RAY RUSSELL

"Like contemporaries Sonny Sharrock and Terje Rypdal, Russell makes it sound as if the guitar is not enough, as if he's reaching for something wilder, something that can't be contained within the 6 string cage"
-Jim O'Rourke

Guitarist Ray Russell has been a professional musician since he was 15 and he joined the John Barry Seven (famous for their James Bond soundtracks). Not hugely known to the general public, for over four decades he has worked with artists as diverse as Nucleus, Gil Evans, Van Morrison, Cat Stevens, Bill Fay, Jack Bruce, Michael Gibbs, Tina Turner, Bryan Ferry and many, many others. His wide-ranging solo career got into gear during the late 60s and can be viewed as a simultaneous and wilder variant of the same path towards electric jazz that Miles Davis and others took during this time, releasing a number of very collectable and ahead of their time albums, and becoming one of the earliest truly 'out' guitarists of the late 60s in the process.


THE CELESTIAL SQUAD
(with Henry Kaiser)



RUNE 403

Guitar summits don't ascend higher than when legendary British free-jazz pioneer and longtime session ace Ray Russell meets the brilliant California avant-improv overachiever and Antarctic diver Henry Kaiser in the realm of The Celestial Squid. With more than countless session and soundtrack performances to his credit, including the early James Bond film scores, Russell is returning to his bone-rattling, noise-rocking roots for the first time since the very early 70s. You'll be shaken and stirred as Kaiser, Russell and eight super friends deliver a no-holds-barred, free-range sonic cage match.

Russell created some of the early '70s' most outrageously outside music, releasing hallmark works of guitar shock-and-awe. Russell's "stabbing, singing notes and psychotic runs up the fretboard have nothing to do with scalular architecture," wrote All Music's Thom Jurek, "but rather with viscera and tonal exploration." Russell anticipated the wildest and most intrepid vibrations of Terje Rypdal, Dave Fuzinski, Sonic Youth, Keiji Haino, Tisziji Muñoz and their boundary-dissolving ilk. Russell is hardly a niche performer, though. Untold millions of music and film fans have actually, if unknowingly, already enjoyed Russell's riffs – at least if they saw any of the James Bond films that John Barry scored, beginning with Dr. No in 1962.

For over 40 years, Russell would not make such exploratory music until West Coast guitar experimentalist Henry Kaiser called him out of the blue and asked if he would be interested in co-leading an ensemble in the style of his '71 masterpiece, Live at the ICA: June 11th 1971. Russell was surprised and delighted by the offer, and readily accepted. Why had he waited so long to once again explore the free-jazz spaceways you might well wonder? Simple – no one had asked him to do so!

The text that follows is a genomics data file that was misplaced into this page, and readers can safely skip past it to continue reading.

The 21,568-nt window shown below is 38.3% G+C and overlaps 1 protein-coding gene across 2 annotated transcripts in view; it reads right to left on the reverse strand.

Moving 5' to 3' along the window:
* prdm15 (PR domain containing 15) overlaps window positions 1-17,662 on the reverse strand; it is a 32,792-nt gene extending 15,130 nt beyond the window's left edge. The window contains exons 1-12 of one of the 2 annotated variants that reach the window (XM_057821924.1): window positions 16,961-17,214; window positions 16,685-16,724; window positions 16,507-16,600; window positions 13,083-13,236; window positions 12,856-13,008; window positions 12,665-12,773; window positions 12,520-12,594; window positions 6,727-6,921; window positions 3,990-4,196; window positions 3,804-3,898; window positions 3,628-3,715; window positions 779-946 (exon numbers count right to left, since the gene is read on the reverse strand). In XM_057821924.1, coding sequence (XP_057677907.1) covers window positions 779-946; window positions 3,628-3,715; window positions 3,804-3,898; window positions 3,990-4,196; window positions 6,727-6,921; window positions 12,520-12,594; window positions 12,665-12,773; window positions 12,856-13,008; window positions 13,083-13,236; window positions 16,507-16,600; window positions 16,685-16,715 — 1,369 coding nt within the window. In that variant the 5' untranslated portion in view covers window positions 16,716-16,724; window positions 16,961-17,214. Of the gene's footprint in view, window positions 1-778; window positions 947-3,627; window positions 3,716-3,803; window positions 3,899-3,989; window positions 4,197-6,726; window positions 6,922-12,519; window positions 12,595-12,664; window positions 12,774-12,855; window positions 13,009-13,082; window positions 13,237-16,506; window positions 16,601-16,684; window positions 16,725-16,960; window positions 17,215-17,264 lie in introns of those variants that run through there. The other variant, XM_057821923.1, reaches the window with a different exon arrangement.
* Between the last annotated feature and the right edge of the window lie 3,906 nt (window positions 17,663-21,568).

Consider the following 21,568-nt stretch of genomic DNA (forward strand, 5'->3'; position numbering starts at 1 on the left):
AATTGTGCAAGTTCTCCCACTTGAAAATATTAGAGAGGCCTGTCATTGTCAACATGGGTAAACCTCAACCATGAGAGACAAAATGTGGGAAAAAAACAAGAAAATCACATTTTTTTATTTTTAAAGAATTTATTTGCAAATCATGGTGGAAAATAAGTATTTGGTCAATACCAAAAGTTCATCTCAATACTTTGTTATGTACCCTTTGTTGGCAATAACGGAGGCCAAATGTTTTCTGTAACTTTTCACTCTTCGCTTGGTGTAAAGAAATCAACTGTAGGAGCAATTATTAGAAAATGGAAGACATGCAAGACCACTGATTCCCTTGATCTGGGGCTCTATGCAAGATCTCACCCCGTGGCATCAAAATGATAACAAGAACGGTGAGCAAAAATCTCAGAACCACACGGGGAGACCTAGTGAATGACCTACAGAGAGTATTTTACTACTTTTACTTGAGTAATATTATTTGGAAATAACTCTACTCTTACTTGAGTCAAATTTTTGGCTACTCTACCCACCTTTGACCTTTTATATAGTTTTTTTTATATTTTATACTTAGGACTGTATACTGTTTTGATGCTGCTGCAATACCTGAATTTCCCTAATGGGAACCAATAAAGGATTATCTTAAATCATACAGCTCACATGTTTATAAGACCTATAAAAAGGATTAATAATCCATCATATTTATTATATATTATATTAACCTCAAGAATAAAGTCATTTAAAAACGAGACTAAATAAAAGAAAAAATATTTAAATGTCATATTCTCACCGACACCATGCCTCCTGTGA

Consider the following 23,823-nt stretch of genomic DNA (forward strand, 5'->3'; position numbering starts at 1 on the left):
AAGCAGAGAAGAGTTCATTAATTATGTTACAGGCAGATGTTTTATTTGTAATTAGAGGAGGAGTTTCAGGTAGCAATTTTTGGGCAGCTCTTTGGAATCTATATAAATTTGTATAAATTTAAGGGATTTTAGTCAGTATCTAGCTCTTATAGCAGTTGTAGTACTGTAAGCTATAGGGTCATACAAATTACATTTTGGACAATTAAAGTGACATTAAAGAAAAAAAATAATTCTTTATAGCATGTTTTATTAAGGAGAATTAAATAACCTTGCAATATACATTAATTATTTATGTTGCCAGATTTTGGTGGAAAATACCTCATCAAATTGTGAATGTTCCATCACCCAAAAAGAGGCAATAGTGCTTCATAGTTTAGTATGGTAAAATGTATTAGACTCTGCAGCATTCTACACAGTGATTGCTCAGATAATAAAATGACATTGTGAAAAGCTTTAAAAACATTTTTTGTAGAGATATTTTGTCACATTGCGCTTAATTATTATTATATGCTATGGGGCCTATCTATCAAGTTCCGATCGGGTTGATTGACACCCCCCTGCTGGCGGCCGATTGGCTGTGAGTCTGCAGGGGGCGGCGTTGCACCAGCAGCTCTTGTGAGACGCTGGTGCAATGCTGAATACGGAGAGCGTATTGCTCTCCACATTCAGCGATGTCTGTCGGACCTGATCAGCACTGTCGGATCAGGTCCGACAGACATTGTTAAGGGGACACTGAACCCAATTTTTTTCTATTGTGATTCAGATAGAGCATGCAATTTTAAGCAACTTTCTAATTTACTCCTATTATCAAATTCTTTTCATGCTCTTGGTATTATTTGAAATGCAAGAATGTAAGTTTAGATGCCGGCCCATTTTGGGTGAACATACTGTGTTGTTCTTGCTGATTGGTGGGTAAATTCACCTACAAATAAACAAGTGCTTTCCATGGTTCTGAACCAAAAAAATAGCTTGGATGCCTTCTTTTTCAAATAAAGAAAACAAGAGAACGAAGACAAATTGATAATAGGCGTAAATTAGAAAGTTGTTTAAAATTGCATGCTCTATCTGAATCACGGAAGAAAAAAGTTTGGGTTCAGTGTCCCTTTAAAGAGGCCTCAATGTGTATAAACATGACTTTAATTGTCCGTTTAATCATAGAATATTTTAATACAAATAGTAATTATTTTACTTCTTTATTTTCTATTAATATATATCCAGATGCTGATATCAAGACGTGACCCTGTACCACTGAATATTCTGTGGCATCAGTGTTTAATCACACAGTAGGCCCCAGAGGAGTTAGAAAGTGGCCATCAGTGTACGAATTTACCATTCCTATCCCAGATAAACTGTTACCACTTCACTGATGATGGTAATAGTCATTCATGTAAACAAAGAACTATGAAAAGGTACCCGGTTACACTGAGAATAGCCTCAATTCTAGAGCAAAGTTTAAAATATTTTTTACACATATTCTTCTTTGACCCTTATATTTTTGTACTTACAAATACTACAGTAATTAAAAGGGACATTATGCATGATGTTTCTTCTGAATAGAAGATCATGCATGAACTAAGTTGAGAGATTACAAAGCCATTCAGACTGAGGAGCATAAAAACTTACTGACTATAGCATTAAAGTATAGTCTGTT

So on April 12, 2014, Henry Kaiser and Ray Russell – along with drummers Weasel Walter and William Winant, bassists Michael Manring (electric) and Damon Smith (acoustic), and saxophonists Steve Adams, Joshua Allen, Phillip Greenlief, and Aram Shelton – entered Berkeley, California's Fantasy Studios for a day-long session that resulted in The Celestial Squid, a nearly eighty-minute embryonic journey through the deepest waters and most cosmic heights of improvised music. Except for melodic heads and compositional structures, everything on The Celestial Squid is improvised, down to some astonishing extemporaneous horn arrangements. While The Celestial Squid echoes the raw energy and youthful bravado of Russell's earliest achievements, this music synergizes the combined power and imagination of all ten of these musical masters into a force to be reckoned with

The Celestial Squid press release

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GOODBYE SVENGALI



RUNE 223

Goodbye Svengali is influenced by and dedicated to visionary jazz arranger Gil Evans, and includes one of Gil's final recordings. It is an album that mixes dark fusion, lyrical guitar pieces and icy soundscapes. Ray's playing style can be compared to such great players as Sonny and Terje, as Jim noted, but also to John McLaughlin, John Abercrombie and Jeff Beck! Includes performances by noted U.K. fusion/rock players such as Mo Foster, Gary Husband, Tony Hymas, Simon Phillips and others.

"Ray Russell’s back with his first solo record in 14 years and, man, it’s good. What began as an idea for a series of duets expanded into a much grander project. From a lovely Goodbye Pork Pie Hat with just Russell and Gil Evans (recorded back in the eighties) to the out-and-out rock of Blaize, this is a staggeringly wide-ranging album. There’s some of the free jazz/rock Russell pioneered in the sixties and seventies on Everywhere and in the wild guitar/drums section on the title track. But there’s also a softer, tender side present on Without a Trace and Wailing Wall and a filmic quality to So Far Away. Yet it never sounds cluttered or fragmented. Instead it moves always easily and convincingly through styles and modes. It’s Russell’s sound that dominates but that takes nothing from the bravura playing of Gary Husband and, Russell’s daughter, Amy Baldwin (fabulous on double bass) or from Miles Evans’ touchingly emotional trumpet on Goodbye Svengali. Fusion or jazz/rock rarely sounds this good." – Jazzwise/Duncan Heining

Goodbye Svengali press release

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MEDIA
For press and media: cover art and high resolution images are available below for download (click thumbnail, right-click image and select "Save As.."). Please credit the photographer (when available) and "Courtesy of Cuneiform Records". For more information, click here.

Henry Kaiser and Ray Russell - The Celestial Squid
Ray Russell - Goodbye Svengali

PRESS RELEASES
The Celestial Squid press release
bye Svengali press release

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